On Monday (September 18), NASA confirmed that after three failed attempts, its Curiosity Mars rover managed to reach an uncertain target on the Red Planet: the Gediz Vallis ridge.
About why this formation was worth the fuss Curiosity? Scientists believe that three billion years ago when Mars was much wetter than the arid land it is now, strong debris flows carried mud and boulders down the side of a nearby mountain known as Mount Sharp. According to NASAthis debris “spread into a fan that was later wind-eroded onto a towering ridge.”
In practical terms, this story means that this ridge is proof The Blue Past of Mars – and perhaps even more exciting information about ancient, dangerous landslides on the planet.
“I can’t imagine what it would be like to witness these events,” geologist William Dietrich, a member of the mission team at the University of California, Berkeley, said in a statement. “Huge rocks were ripped from the mountain high above them. , rushed down the hill and spread out into the fan below. The results of this campaign will force us to better explain such events not only on Mars, but even on Earth, where they are a natural hazard.”
The target was reached on August 14, or the 3923rd Martian day (sol) of the mission. Once settled, Curiosity’s Lubricant he took 136 individual images of the site, which were stitched together to create a 360-degree panorama that was later color-enhanced for visual purposes.
Related: How NASA’s Curiosity rover overcame the steepest ascent to Mars to date (video)
The ringing chain of bureaucracy
To get to the crest of Gediz Vallis, Curiosity had to overcome several obstacles.
First, the rover had trouble accessing this long-sought-after area of the Red Planet after zooming in on a spot known as Greenheugh Shieldwhich scientists claim was an extremely difficult rock formation to climb.
Then, last year, Curiosity ran into the knife edge of the “gator-back” rocks dotted along another possible route to the ridge. The nickname “gator-back” comes from the fact that these rocks resemble the scales on the back of an alligator. They are believed to be made of sandstone – which also made them the hardest type of rock encountered by Curiosity on Mars.
And earlier this year, Curiosity faced another setback on its way to Gediz Vallis after viewing the Marker Band Valley. Get out of the Marker Band, NASA he said at the time, was comparable to participating in a Martian “slip and slide”. All this ordeal has left Curiosity in fine shape.
The Curiosity team called GV Ridge the “Bermuda Triangle” of Mt. Sharp, by mission update from the beginning of this year. “We are now meters away from being able to reach out and get contact science on some of the ridge material, and anticipation is growing,” the update adds.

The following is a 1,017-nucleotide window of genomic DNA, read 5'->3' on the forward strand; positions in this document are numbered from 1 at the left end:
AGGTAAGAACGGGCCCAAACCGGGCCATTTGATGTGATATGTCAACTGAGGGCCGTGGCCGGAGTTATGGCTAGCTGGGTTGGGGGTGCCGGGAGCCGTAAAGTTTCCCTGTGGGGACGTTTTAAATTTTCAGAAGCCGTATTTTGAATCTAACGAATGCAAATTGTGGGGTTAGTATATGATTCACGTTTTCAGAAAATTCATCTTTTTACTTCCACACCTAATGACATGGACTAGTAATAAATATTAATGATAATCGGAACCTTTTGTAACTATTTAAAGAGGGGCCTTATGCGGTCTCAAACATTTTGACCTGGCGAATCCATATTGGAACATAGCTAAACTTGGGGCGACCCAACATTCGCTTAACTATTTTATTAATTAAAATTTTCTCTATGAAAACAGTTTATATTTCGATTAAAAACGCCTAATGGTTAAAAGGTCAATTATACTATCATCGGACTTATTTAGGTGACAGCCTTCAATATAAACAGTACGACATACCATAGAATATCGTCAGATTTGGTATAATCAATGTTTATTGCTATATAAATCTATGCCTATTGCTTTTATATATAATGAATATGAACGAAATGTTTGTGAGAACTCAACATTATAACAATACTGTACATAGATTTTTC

But now Curiosity has satisfied our curiosity.
“After three years, we finally found a place on Mars that allowed Curiosity to safely reach a steep ridge,” said Ashwin Vasavada, Curiosity’s project scientist at NASA’s Jet Propulsion Laboratory. “It’s an exciting opportunity to reach out and touch rocks that have been transported from places high up on Mount Sharp that we’ll never be able to visit with Curiosity.”
On the latter point, Curiosity was never intended to climb to the top of Mount Sharp, which means dissecting the rocks on the ground that once topped the formation is a uniquely important opportunity.
The rover has been exploring the 3-mile-high (5-kilometer-high) mountain since 2014, encountering evidence of ancient streams and the like along the way, NASA explained, but the Gediz Vallis ridge was an entirely new area to explore — and, in fact, the youngest part of the region.
what did we find
According to NASA, Curiosity spent 11 days on the ridge after its arrival in mid-August. During this time he photographed dark rocks in the region that “apparently originated elsewhere on the mountain”, as well as others further down the ridge, “some as big as cars”. These sherds are believed to have come from higher up on Mount Sharp.
Curiosity’s Mastcam captured a total of 136 images of the Gediz Vallis ridge, which were stitched together to create a 360-degree view.
Additionally, the team says the rover has offered scientists the first-ever close-up views of a geologic creature called a “debris-flow fan,” which refers to the phenomenon where debris flowing down a slope spreads out into a fan shape.
Curiosity has been orbiting its planetary body since 2012 as part of NASA’s Mars Science Laboratory mission. So far, his travels have taken him to incredible places, such as Gale Crater — a large impact sod with a layered mountain at its center — and (more adorably) this rock it looks like an open book.
With Gediz Vallis finally under its belt, Curiosity aims to find its way over the ridge to learn about Mount Sharp’s aquatic history.